Suss out your staircase

Working out how you’re going to access your loft should be your first point of call. The theme of your loft conversion could fit around an elegant or industrial-style stairway that should tie in with the feel of the rest of the house. Whatever you opt for, access should be decided in the early stages of planning.

Placing stairs above your current staircase might be the best direction if you’re extending into a third floor. However, you have more flexibility and freedom to play around with the staircase if you’re embarking on a bungalow loft conversion.

Choose the right windows

Next, you should think about your windows. Are you going to have dormers or skylights? The shape of your roof will steer you towards a particular style. For example, conventional windows can be used with a dormer loft conversion, as the extension projects vertically from the slope of the existing roof. However, for a sloped, unaltered roofline, we always recommend VELUX windows as they allow you to maximise the natural light in your loft space, making it feel airy and spacious.

Pay attention to your plumbing

One of the primary pitfalls of loft conversions is plumbing. Plumbing can be tricky as you have to work around the existing pipe structures. Usually, it’s advisable to position your new plumbing as close to the current supply and waste pipes as possible. This will not only save you a great deal of hassle but will result in notable cost savings too. It’s also worth considering what plumbed appliances you really need in your new space, but this will be different for each family.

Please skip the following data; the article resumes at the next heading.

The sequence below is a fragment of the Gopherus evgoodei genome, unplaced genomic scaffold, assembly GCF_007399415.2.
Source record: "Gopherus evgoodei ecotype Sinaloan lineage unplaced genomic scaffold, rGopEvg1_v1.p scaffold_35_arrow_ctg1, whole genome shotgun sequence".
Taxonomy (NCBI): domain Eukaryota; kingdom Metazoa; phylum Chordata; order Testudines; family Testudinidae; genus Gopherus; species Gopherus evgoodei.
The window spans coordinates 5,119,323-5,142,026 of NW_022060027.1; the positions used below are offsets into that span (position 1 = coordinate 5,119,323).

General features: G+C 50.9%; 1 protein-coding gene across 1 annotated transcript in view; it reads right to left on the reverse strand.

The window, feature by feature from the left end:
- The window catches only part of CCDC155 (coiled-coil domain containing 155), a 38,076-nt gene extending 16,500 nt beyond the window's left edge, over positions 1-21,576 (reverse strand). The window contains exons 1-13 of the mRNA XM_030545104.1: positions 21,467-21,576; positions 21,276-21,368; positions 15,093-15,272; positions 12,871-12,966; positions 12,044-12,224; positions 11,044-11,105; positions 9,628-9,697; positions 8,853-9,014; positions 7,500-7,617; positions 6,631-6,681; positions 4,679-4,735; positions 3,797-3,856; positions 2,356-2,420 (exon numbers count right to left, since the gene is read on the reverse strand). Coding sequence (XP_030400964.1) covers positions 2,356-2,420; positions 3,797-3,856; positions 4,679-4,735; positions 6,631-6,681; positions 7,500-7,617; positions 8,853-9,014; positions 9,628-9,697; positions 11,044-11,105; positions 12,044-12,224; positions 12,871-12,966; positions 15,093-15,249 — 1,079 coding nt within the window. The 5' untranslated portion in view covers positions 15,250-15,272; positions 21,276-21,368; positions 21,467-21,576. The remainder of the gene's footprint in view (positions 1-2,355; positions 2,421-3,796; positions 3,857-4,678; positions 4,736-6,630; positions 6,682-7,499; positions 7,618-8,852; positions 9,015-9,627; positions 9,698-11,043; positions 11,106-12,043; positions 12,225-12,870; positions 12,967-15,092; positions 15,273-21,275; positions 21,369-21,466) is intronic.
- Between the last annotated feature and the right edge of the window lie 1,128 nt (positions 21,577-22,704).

Drill into design

The look and feel of your loft space are things you can manipulate with furniture, colours and lighting. And don’t be disheartened by those sloping ceilings! They actually make for a fabulous design feature and can be used to your benefit. Let the slanting walls inspire you to choose bespoke or more eccentric furniture to adapt to the unconventional space. You could even make use of the eaves and alcoves to create additional storage or decorative space. Built-in wardrobes, under-eaves cupboards and tucked-away shelving are all perfect for transforming a space that feels unusable.

When looking to create a certain atmosphere, colour schemes are key. If you’re after a cosy cubby to retreat to at the end of a long day, darker colours and soft ambient lighting create a sleepy space where your mind can rest. Alternatively, white walls with a pop of pastel take you to a brighter, perhaps more productive place.

Select a superior specialist

When choosing a loft specialist, it’s advisable to pick an expert with ample experience who’ll see the project through from start to finish. Google Reviews is a great place to check out a company’s authenticity: a good specialist will usually include testimonials with photos of the finished loft and should offer to take you to view their work in person.